Science fiction by Jack Vance. * 1/2 (explanation)

In short: Don't bother. If you want to retain a fond memory of Jack Vance, read The Dying Earth, Emphyrio, and Night Lamp, and don't touch either Ports of Call or its continuation Lurulu.

Ports of Call tells the story of Myron Tany and the people he encounters while zigzagging through life. Myron's wanderlust makes him ill-suited for the career (as a banker) his parents have planned for him. After drifting out of university, Myron initially serves as decoration at his wealthy great- aunt's mansion. But when the aunt suddenly takes it into her head to visit a world she read about in a magazine, she asks Myron to captain the Glodwyn, a spaceship she was awarded in a lawsuit. About halfway through Ports of Call Myron has a disagreement with his great-aunt over another male decoration she has picked up along the way, and Myron suddenly finds himself put off the ship. Stranded, Myron signs aboard the space-freighter Glicca, and the rest of both books consists of things that happen to Myron, the rest of Glicca's crew, and its passengers.

Unfortunately, these travels are an incoherent muddle. Glicca zigs and zags to this planet and that planet around the Gaean Reach, picking up this cargo and discharging that passenger, running into amusing locals with idiosyncratic cultures. If those idiosyncracies lead to conflict with Glicca's crew, the crew invariably gets the better of everyone. My discontent about the straight-line plots in the various Demon Princes novels seems rather naive at this point, as Ports of Call and Lurulu never really go anywhere (although many of the plot lurches are suspiciously linear). Demon Princes is paradise by comparison!

It's heartbreaking to have to give such a review to work by a SFWA Grand Master, especially one who has provided highly enjoyable stuff in the past. But Vance continually sets the reader up only to disappoint. There are squids on every available mantelpiece. You could get dozens of novels out of all the valid story ideas that occupy a few lines of text but are simply dropped, chopped off with a hand wave, plastered over by some banal resolution.  The concept of "lurulu", which suddenly appears in the second book, refers to some sort of contentedness with one's lot in life, and verges on being a motherhood statement called a smeerp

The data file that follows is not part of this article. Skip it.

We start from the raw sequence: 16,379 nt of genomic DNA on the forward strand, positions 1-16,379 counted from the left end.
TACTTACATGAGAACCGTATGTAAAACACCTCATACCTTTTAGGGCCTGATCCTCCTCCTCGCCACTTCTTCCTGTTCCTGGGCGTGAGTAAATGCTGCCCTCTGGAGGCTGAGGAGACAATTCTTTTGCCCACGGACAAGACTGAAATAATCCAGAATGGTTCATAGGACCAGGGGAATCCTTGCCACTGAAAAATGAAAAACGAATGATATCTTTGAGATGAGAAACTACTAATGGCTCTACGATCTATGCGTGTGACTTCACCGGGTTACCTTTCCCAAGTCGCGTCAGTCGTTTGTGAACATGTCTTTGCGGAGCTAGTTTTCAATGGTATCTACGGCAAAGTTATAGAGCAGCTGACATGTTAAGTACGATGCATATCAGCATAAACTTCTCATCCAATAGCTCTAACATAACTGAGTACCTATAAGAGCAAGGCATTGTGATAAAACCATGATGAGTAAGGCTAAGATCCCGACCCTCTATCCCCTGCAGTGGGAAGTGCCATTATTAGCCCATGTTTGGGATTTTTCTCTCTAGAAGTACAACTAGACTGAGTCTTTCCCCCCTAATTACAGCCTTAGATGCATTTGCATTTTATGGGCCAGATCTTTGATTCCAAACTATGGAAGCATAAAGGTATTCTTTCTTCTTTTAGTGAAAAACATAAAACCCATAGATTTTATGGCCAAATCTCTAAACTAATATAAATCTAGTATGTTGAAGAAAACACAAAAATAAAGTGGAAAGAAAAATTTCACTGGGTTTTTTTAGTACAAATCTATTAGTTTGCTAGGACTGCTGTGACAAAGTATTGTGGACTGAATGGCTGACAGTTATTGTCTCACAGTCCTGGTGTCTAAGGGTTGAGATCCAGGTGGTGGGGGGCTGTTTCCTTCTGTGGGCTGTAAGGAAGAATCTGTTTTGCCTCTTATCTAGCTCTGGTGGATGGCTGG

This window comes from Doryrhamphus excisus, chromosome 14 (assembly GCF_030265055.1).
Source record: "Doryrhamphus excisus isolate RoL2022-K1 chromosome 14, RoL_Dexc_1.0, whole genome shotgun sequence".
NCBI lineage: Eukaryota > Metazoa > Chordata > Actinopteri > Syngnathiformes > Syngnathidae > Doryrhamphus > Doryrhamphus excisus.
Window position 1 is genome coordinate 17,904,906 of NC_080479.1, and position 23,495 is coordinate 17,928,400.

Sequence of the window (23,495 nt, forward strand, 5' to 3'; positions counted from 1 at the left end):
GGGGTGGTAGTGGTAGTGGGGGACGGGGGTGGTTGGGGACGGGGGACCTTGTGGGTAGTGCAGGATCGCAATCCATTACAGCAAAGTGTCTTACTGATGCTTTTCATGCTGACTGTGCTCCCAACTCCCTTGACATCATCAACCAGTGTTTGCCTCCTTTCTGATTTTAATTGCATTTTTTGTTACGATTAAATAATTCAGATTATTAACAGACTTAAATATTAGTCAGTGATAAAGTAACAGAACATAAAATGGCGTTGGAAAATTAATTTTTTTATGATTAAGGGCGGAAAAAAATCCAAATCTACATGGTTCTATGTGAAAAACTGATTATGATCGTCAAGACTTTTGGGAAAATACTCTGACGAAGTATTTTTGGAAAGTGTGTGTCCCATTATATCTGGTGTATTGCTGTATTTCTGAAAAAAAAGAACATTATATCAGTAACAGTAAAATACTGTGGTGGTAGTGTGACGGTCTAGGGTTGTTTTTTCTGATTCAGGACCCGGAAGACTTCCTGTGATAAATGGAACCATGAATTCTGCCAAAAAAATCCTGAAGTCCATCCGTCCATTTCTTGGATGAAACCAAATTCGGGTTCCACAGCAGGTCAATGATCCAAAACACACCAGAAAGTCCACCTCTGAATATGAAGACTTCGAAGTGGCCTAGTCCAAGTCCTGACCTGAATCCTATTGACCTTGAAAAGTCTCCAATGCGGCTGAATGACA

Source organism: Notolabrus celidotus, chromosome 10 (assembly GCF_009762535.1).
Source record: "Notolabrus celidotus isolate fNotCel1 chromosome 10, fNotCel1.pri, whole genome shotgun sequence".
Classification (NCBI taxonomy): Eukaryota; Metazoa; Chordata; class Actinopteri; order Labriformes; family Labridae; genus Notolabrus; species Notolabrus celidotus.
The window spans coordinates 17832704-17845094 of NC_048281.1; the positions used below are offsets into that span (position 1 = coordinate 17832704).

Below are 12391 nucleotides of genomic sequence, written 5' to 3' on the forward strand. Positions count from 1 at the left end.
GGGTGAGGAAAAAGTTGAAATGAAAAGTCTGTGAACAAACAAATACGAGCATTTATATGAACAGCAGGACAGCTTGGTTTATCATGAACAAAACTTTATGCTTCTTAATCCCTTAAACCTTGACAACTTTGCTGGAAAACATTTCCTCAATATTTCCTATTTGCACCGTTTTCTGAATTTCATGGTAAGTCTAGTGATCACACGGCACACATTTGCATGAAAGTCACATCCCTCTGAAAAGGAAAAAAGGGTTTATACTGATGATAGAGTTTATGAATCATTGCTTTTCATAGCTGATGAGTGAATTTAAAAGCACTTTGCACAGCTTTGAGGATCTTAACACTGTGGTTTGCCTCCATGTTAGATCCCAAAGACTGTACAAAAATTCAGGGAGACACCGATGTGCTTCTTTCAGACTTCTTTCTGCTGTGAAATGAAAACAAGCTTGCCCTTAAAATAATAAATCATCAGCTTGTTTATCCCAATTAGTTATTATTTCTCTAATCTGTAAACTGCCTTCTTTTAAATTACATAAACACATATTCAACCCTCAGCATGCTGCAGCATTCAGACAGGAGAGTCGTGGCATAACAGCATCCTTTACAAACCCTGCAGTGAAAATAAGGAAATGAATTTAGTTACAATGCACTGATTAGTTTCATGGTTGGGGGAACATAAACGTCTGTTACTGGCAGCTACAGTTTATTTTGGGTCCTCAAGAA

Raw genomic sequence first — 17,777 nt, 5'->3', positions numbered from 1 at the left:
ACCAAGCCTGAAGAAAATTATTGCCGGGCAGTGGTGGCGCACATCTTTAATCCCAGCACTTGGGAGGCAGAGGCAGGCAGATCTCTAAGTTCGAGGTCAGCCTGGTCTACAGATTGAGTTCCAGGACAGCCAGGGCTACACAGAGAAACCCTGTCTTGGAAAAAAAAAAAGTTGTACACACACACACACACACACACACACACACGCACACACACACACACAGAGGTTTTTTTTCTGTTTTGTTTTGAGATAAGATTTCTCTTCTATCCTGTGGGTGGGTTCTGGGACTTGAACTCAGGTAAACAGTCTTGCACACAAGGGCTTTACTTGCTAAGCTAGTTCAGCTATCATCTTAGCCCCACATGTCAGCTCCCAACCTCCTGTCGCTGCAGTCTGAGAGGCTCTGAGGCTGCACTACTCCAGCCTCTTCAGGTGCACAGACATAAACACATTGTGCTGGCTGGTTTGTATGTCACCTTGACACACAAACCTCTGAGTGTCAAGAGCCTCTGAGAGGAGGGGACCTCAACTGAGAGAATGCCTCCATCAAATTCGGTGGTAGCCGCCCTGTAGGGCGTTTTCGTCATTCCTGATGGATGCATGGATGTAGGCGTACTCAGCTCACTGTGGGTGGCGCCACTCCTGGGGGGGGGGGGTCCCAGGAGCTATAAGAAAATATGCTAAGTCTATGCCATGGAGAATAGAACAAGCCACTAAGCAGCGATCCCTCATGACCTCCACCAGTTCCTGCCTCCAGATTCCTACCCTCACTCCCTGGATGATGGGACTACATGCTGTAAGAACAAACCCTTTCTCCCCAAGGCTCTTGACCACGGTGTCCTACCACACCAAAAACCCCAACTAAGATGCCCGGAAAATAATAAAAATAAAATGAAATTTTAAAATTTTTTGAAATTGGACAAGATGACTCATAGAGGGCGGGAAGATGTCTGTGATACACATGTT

Even the idiosyncratic cultures are never really used for anything except filler. The world of Fluter has a fanatical dogma about zero population growth and protecting the environment, including several castes of secret police to enforce its strict laws. This could lead to loads of entertainment, but none of the characters is ever in danger of being executed for littering!

Bathetic gimmicks abound. One in particular (lettering on the port-master's door) is repeated a nauseating number of times, with slightly altered wording and characters to suit the current planet.

Many of the author's well-known idiosyncracies appear throughout the text: Shifty but stupid villains. Lots of simple declarative sentences displaying incredibly complicated vocabulary.  But where they added charm to other works, they only serve to make Ports of Call all the more annoying, burdened as they are with copious telling rather than showing.

In the end, there's nothing to build suspension of disbelief on without being jarred out of it later, and that's a shame. It's as if there were a butcher, renowned in the past for the tenderness of his cutlets, who throws whatever scraps he had left into a meat grinder. After grinding away until the bin was full, he puts the bin out under the counter labeled Ports of Call. Returning to the back, he grinds the rest of the meat into another bin, and finally puts the second bin out labeled Lurulu.  If you think that's overly harsh, Vance admits as much in the preface to Lurulu!

The publishers, Tom Doherty and Associates, make a bad situation even worse with a suspicious mistake in the back-cover blurb: The captain of Glicca is named "Maloof" throughout the text, but in the blurb, his name has morphed into "Malfoor" for some reason. Is this a typo they didn't feel worth the bother to correct, or some lame duplicity?

If after all I've said, you still want to read Ports of Call, don't say I didn't warn you.

I wanted to sound witty by using "If you were expecting steak, you'll get hamburger" but I enjoy hamburgers too much.